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My Best Charts of 2020

Earlier this year I went through my Top 10 Charts to Watch in 2021, but I thought it would also be good to share some of my charts and calls that worked particularly well last year (and don't worry, I will be sharing my worst charts next week... there are always two sides to the coin!!).


The charts listed below were particularly helpful in arriving at some of my key calls and recommendations for clients last year. I often find that while I do tell the story around the charts and build the puzzle up with multiple pieces, in many cases a good chart can speak for itself and actually do most of the heavy lifting in the investment thesis.


It's also a good exercise to go through - to see what worked well. It's fairly conventional wisdom to try and learn from failures, but it's also important to learn from success (albeit while being mindful of hubris and the need to stay humble).


With that all said, here they are! Hope you find it interesting...


n.b. I have updated them with the latest data (in a few cases the original idea has actually come entirely full-circle). Also on formatting: the italic text is a quote from the report in which the chart originally appeared.

1. Global Monetary Policy: It quickly became obvious as the pandemic began to unfold that a second global wave of monetary policy easing was on the way:

“The global policy pivot was one of my key themes in 2019, and it proved instrumental in a number of key calls, and was starting to take hold with a number of confidence/activity indicators starting to recover. As we know this has been complicated, and with that complication has come a new wave of easing call it the policy pivot part II [PP 2]. Obviously, the Fed emergency cut is the big one, but it adds to a total 21 rate cuts this year 71 last year), and with likely more to come.” (6 mar 2020)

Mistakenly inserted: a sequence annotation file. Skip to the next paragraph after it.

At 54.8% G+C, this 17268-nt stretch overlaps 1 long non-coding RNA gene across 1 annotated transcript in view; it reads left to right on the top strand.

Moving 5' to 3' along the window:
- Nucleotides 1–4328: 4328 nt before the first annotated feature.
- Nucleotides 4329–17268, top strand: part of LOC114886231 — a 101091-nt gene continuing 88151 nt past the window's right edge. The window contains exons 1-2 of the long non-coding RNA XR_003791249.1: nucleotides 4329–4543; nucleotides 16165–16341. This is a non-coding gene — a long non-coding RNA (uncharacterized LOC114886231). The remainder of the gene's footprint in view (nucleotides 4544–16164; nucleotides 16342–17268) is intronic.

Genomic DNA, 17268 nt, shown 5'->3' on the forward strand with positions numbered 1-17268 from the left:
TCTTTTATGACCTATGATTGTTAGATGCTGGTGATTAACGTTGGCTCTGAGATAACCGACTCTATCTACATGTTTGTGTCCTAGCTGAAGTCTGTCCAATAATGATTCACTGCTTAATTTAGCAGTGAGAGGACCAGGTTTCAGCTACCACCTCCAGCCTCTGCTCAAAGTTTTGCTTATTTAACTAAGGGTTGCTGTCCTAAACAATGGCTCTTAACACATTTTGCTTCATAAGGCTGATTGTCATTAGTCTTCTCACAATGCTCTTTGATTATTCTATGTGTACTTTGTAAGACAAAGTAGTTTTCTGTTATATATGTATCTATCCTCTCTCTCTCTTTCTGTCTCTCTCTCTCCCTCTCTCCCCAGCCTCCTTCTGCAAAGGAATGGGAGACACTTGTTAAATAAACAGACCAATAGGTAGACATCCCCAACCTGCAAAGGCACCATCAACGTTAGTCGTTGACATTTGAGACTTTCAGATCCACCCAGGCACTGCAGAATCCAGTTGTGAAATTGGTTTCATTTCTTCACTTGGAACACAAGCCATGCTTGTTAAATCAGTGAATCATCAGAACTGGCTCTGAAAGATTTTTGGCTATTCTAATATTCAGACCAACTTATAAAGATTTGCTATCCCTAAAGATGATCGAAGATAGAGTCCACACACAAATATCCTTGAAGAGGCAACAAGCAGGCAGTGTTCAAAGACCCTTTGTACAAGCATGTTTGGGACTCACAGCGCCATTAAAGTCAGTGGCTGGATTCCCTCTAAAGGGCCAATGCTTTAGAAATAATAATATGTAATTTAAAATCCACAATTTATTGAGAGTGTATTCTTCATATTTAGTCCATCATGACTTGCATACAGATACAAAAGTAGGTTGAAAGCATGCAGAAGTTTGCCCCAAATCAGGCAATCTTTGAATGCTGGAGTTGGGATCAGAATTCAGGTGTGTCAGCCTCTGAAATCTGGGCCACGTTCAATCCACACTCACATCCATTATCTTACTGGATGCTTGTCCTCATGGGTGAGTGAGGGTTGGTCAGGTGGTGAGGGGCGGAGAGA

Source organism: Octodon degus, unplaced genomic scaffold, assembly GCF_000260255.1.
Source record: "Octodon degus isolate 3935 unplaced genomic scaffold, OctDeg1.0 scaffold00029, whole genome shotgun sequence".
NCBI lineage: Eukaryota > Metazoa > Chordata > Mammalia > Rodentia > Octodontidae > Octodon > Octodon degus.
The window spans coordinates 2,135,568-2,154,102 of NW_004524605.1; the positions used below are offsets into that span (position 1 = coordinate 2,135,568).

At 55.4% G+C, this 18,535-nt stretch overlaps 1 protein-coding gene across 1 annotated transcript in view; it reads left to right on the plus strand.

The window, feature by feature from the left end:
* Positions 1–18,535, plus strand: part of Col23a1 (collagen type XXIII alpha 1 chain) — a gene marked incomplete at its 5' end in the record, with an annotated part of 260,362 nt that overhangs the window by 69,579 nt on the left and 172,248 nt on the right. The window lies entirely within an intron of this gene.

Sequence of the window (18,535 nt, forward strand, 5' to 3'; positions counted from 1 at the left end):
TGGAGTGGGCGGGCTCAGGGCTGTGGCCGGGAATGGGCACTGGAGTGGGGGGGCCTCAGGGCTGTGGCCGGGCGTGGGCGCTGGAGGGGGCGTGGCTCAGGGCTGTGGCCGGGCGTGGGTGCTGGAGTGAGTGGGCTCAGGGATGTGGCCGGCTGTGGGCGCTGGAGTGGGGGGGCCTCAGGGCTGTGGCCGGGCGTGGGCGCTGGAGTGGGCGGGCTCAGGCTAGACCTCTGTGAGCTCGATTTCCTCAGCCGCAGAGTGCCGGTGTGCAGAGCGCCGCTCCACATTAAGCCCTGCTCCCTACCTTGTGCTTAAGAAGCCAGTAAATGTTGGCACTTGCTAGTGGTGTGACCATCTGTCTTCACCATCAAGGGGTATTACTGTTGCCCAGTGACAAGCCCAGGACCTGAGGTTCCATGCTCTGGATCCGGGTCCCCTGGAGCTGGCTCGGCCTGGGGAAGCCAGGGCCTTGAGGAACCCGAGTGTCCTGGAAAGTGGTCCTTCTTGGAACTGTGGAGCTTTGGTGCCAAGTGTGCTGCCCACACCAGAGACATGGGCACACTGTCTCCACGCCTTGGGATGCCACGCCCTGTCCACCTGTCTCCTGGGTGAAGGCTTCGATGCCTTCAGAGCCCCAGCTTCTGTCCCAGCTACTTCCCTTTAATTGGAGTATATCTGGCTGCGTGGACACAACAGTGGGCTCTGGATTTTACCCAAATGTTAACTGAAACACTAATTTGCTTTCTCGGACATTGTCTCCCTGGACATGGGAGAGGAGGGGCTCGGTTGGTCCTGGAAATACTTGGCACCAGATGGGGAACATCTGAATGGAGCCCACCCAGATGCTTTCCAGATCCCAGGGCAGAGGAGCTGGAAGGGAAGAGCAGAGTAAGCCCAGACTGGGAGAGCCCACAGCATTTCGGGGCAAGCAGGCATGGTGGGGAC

2. Global Equity Valuations: Along with that wave of truly historic global monetary (and fiscal) policy easing, sentiment had collapsed, and valuations returned to 2009 levels, prompting me to point out the generational buying opportunity that it plainly represented.

“the median PE 10 ratio has dropped to the lowest level since the financial crisis. Although we could argue about what counts as “cheap” we can at least say there has been a spike in the number of countries whose PE 10 is below the 15 x mark. So, at this point it is true that we can debate the impact (duration/magnitude) of the pandemic, but one piece of factual information is that global equities have moved to extremely cheap levels, and represent compelling value (*the usual caveat that cheap can get cheaper applies).” (13 Mar 2020)


3. Emerging Markets Sentiment: As noted, sentiment had collapsed, and a key example was emerging markets. This was one of those times where an extreme reading in investor sentiment provided important and actionable contrarian information. Interestingly, we now find ourselves back at the top end of the range.

“investor sentiment on Emerging Markets has completely flipped from heightened optimism to extreme pessimism (which is a contrarian bullish signal). On the technicals, EM equities have begun to rebound after market breadth collapsed to washed out levels, which in the context of the sentiment + policy + valuations picture is a positive sign.” (10 Apr 2020)



4. Frontier Market Equities: Aside from emerging markets, Frontier Markets also began to look particularly interesting. Along with solid technicals, they had also begun to look attractive from a valuation standpoint, and with a number of very interesting strategic features – which I had been adding further colour on